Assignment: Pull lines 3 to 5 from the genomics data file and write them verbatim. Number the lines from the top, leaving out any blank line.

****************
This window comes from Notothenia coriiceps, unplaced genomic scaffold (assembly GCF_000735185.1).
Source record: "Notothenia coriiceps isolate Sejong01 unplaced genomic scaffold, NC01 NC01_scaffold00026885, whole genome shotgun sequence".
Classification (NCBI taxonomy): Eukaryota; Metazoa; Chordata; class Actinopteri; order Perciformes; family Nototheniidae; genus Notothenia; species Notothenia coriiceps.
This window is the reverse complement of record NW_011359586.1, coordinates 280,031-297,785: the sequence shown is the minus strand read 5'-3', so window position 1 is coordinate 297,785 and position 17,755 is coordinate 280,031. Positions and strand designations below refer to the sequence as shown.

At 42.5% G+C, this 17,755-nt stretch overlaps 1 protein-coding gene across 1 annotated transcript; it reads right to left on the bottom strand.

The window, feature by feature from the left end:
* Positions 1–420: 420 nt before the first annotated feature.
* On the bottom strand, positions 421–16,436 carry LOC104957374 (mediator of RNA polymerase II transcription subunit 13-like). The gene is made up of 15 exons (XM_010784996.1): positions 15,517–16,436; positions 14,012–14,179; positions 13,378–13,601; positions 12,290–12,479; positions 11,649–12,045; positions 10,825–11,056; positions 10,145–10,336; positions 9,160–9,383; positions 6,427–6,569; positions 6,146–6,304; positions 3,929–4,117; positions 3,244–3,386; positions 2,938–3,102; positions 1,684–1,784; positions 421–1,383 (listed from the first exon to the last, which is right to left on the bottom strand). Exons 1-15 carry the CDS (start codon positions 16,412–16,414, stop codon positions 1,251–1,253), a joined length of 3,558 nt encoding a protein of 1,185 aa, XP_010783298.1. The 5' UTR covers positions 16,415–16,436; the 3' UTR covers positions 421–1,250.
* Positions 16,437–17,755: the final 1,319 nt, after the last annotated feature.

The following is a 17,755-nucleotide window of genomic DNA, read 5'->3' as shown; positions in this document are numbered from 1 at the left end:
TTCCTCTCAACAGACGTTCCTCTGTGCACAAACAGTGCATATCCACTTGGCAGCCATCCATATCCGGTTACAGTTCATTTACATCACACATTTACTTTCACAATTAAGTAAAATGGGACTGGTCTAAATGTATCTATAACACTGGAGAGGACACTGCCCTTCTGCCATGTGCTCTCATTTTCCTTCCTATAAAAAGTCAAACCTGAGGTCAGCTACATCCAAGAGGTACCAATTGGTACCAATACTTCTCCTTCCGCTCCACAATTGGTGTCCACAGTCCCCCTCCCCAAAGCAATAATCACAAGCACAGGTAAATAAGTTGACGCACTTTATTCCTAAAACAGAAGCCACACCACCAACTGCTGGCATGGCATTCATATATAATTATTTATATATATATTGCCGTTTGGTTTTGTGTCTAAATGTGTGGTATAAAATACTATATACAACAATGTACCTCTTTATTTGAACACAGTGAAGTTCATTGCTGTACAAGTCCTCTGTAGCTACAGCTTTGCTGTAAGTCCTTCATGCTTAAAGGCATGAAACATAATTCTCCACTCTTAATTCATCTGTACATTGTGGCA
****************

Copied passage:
Classification (NCBI taxonomy): Eukaryota; Metazoa; Chordata; class Actinopteri; order Perciformes; family Nototheniidae; genus Notothenia; species Notothenia coriiceps.
This window is the reverse complement of record NW_011359586.1, coordinates 280,031-297,785: the sequence shown is the minus strand read 5'-3', so window position 1 is coordinate 297,785 and position 17,755 is coordinate 280,031. Positions and strand designations below refer to the sequence as shown.

At 42.5% G+C, this 17,755-nt stretch overlaps 1 protein-coding gene across 1 annotated transcript; it reads right to left on the bottom strand.